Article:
“Though surgically replacing the opaque tissue with a clear corneal allograft is usually effective in improving vision, there is an acute shortage of cadaveric human corneas available for transplantation. In India alone, there are over a million people suffering from a bilateral loss of vision due to corneal disorders, and at least a few folds more from unilateral corneal blindness. At Pandorum, we are working to close this gap using a bioengineering approach through stage-wise development of a platform, which is ultimately aimed to liberate us from the dependencies on human donor cornea,” suggested Bhowmick.
It’s quite a big deal for an Indian company to do such groundbreaking work since the Asia Pacific is the fastest growing 3D bioprinting region in the global market due to the presence of a huge patient population and continuously developing economies, including India and China, with growing healthcare industries. According to the Indian Brand Equity Foundation, in 2017 the Indian healthcare sector was one of the fastest growing industries, advancing at an annual growth rate of over 22% since 2015 and is expected to reach 130 billion dollars in 2022.
But Pandorum is not entirely new to bioprinting: it was the first Indian company to 3D print a liver tissue, and its work is focused on tissue engineering and regenerative medicine – a much broader field, with the final goal to develop both liver and cornea as lab-grown transplantable tissues. The company can already generate tissues that comprise 10,000 to 1 million cells. Still, it could take up to five years to build the working prototype of a tissue that has billions of cells and can be transplanted into a patient – which will need to have its own blood vessel structure and be able to integrate within the receiver’s body.
“Right now, our mini-liver tissue reflects the characteristics of those grown within the human body. So pharma companies can test the hepatotoxicity of drugs, or FMCG companies their products, nixing the need for animal trials,” explained Pandorum co-founder Arun Chandru last year in an interview with Forbes India.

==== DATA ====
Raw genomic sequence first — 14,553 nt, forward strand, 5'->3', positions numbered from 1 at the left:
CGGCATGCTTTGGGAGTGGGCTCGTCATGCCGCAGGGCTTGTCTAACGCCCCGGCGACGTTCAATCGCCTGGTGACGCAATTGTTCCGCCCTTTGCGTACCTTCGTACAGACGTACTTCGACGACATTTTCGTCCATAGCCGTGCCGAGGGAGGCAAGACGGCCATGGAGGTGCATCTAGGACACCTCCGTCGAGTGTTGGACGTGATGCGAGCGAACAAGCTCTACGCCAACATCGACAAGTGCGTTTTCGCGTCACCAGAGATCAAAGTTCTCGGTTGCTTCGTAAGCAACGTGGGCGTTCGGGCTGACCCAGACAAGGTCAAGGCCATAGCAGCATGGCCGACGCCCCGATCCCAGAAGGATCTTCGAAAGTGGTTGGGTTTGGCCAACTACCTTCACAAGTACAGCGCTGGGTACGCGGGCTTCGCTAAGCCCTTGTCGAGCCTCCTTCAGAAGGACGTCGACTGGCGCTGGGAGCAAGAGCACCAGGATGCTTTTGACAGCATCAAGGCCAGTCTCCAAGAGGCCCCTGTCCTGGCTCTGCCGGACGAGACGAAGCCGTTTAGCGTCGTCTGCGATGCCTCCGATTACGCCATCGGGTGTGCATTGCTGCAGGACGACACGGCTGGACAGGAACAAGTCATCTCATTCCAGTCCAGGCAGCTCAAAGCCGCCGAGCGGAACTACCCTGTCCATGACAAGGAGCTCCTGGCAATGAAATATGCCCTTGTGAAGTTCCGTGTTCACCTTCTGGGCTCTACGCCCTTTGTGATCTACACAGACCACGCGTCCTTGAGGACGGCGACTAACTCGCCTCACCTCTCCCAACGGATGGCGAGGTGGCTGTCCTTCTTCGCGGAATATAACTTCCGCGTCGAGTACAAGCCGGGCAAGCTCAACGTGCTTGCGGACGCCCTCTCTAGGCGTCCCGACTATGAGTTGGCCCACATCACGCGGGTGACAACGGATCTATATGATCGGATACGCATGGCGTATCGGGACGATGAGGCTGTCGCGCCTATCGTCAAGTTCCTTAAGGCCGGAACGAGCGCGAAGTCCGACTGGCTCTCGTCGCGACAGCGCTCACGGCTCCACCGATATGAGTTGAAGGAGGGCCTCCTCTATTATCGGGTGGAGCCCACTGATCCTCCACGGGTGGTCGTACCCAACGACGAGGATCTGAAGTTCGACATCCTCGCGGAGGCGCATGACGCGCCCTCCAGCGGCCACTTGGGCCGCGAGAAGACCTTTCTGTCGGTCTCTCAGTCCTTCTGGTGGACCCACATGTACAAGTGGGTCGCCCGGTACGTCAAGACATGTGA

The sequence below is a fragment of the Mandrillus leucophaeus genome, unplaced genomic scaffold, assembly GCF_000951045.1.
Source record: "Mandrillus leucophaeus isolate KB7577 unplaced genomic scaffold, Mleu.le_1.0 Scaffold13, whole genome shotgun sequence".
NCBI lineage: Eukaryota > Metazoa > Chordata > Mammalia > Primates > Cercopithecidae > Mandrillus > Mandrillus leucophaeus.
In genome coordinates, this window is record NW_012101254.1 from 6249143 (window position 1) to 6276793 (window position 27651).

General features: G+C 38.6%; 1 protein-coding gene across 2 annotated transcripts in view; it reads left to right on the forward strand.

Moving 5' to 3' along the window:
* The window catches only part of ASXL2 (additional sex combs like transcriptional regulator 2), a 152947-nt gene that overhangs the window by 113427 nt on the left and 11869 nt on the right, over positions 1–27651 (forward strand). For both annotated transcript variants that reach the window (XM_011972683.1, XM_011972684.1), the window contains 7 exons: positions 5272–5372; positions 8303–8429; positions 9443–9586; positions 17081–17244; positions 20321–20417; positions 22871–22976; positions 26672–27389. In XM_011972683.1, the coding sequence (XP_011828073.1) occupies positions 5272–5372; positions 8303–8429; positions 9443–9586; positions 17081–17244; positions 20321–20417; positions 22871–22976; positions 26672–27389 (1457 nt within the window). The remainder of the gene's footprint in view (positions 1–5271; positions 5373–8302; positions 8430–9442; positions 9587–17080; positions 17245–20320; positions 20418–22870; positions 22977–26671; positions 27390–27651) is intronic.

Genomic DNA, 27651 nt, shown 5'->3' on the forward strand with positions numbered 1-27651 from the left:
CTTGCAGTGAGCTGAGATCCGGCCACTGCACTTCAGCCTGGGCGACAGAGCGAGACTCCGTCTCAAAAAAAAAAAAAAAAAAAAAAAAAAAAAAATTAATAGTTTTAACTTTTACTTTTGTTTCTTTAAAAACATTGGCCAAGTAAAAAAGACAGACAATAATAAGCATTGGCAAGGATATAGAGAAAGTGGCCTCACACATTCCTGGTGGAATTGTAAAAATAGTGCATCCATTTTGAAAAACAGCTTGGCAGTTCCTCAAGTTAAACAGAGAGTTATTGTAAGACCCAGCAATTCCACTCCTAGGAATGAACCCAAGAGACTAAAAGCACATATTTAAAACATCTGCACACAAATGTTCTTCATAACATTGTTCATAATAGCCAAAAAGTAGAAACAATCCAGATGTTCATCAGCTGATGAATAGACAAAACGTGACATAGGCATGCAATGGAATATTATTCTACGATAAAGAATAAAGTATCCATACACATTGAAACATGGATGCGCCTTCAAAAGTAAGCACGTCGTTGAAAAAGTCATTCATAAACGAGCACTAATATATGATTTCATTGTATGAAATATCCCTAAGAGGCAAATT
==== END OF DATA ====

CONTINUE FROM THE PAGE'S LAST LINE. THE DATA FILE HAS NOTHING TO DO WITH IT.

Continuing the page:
The startup incubated at the Bangalore Bioinnovation Centre (BBC), located at the National Centre for Biological Sciences campus is making tremendous progress in tissue engineering. Since its foundation in 2011 by academic entrepreneurs from the Indian Institute of Science, they have focused on research and development of artificial human organs, and have become quite a household name in India’s new bioprinting industry. Thanks to their bio-engineered liver and corneal tissue, they are getting ahead of the game fast.
Pandorum is not the first tissue engineering startup that’s attempted to create a cornea. Last October, North Carolina-based bioprinting startup Precise Bio announced plans to advance its research into bioprinted corneas. The company was the first to transplant a 3D printed cornea graft into an animal and plans to start with a human cornea suitable for transplantation soon. Earlier this year, Korean researchers successfully bioprinted tissue for cornea with transparent bioink. On the academic front, Newcastle University researchers successfully 3D printed human corneas from stem cell bioink. With all the startups and university researchers racing to create the most compatible and functional organs that could one day replace organ transplantation, the stakes are high with pressure from the public opinion, anxiously awaiting a change in the way medicine will solve some of the most complex illnesses. The 3D bioprinting field is entering a very exciting time, but some big challenges in bringing these therapies to reality are still out there.